Practice and technique pay off at the Mountain Top Days bucket brigade

Aug 11, 2022 | Front Page, Running Springs

By Derek Johnson
Special to The Alpine Mountaineer

A variety of games for kids and adults were held at the Running Springs Mountain Top Days on Aug. 6 at the farmers market. Kids enjoyed games like Rolling Rims, Rim Toss, the Tricycle Cone Race and the Soaked Sponge Relay Race, but the spectator favorite was the first responder bucket brigade.

In the bucket brigade, three fire departments – Arrowbear Fire, Running Springs Fire and Cal Fire – faced off in a timed race to fill up a 107-gallon tub using water transported by bucket from another tub about 20 feet away. This event is designed to showcase the bucket brigade firefighting technique of days past, when it was the only way to transport water, before the advent of high-pressure hoses.

Fire personnel line up in between the tubs, passing buckets back and forth to get the water to the empty tub. The empty tub is outfitted with a special tube containing a ping pong ball. As the tub fills up, the ping pong ball floats higher and higher inside the tube. When enough water is inside the tub, the ping pong ball is forced out of the tube onto the ground, at which point the announcer calls an end to the run and marks down the time. Each department makes a timed run, and the championship trophy is awarded to the department with the fastest time.

“We really enjoy participating in things like this,” said Running Springs Fire Captain Rick Ellsberry. “Events like these are a great way for us to get out and be with the community that we serve.”
In observing the lead up to the race, it was clear that each department was taking a different approach. The Arrowbear Fire Department had a distinct advantage – they were lending out their equipment for the race so, during the setup process, they used the opportunity to hone their technique – something neither of the other departments did.

Before the relay began, Arrowbear Fire Engineer Rick Mesa (an 11-time bucket brigade veteran) explained, “We’re trying a different technique than we have in the past.” It was clear that Arrowbear Fire intended to make a good showing.

When the event began, Arrowbear was the first to go, and they looked like a well-oiled machine, finishing the race in two minutes and six seconds. It was very clear that their practice had paid off – they chose a technique that worked quickly and efficiently, and the repetitions they got before the race allowed them to execute this technique nearly flawlessly.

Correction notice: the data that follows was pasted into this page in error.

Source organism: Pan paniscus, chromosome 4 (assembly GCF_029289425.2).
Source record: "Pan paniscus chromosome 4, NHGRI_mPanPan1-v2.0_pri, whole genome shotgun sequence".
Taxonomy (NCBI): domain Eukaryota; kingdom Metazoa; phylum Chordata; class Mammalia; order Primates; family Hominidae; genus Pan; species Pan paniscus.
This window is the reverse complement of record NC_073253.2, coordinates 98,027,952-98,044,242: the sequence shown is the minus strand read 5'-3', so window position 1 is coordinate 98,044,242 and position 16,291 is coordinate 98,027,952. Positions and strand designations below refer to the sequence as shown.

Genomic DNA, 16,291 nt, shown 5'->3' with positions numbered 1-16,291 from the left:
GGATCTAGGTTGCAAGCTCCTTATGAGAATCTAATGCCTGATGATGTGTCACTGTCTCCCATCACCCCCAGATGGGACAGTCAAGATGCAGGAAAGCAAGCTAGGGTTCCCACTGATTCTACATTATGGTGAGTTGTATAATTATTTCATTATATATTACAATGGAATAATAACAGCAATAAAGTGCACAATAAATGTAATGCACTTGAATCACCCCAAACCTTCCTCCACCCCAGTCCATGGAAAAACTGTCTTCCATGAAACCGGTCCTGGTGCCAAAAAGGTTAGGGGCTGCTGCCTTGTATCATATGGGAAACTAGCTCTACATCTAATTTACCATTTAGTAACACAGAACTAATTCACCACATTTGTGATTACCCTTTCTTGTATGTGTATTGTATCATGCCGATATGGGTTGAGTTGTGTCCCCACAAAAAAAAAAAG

Next to go were the defending champs, the Running Springs Fire Department. Although they put in an enthusiastic effort, their technique seemed a little more impromptu – there were many bucket collisions, some resulting in dropped buckets, and lost time and water. They finished the race at three minutes and seven seconds.

Finally, Cal Fire had their turn. Spectators noted their technique was clean – it looked deliberate like Arrowbear’s technique but, without the pre-race practice to dial in their rhythm, they weren’t quite as fast as Arrowbear, finishing 14 seconds behind them to take second place with a time of two minutes and twenty seconds.

Spectators witnessed the results of three approaches – practiced deliberate technique, impromptu technique, and unpracticed deliberate technique. This race was living proof of the old adage “practice makes perfect.” Congratulations to Arrowbear Fire on their well-earned victory.

After the race, the kids had an opportunity to try the bucket brigade. They donned their souvenir firefighter hats and formed a line, taking lightly filled buckets and attempted to fill up a tub that had been drained to the halfway point after the firefighters race. With firefighter assistance, they eventually filled up the tub.

After their event, a few kids realized that the souvenir firefighter hats can be filled up with water, allowing them to engage in an aggressive water fight around the basin. Soon thereafter, many kids were thoroughly drenched, and they all seemed to enjoy the relief from the summer heat.

All the attendees had fun watching the Mountain Top Days events, and it was clear that the community of Running Springs enjoyed the chance to come together and enjoy some summer fun.



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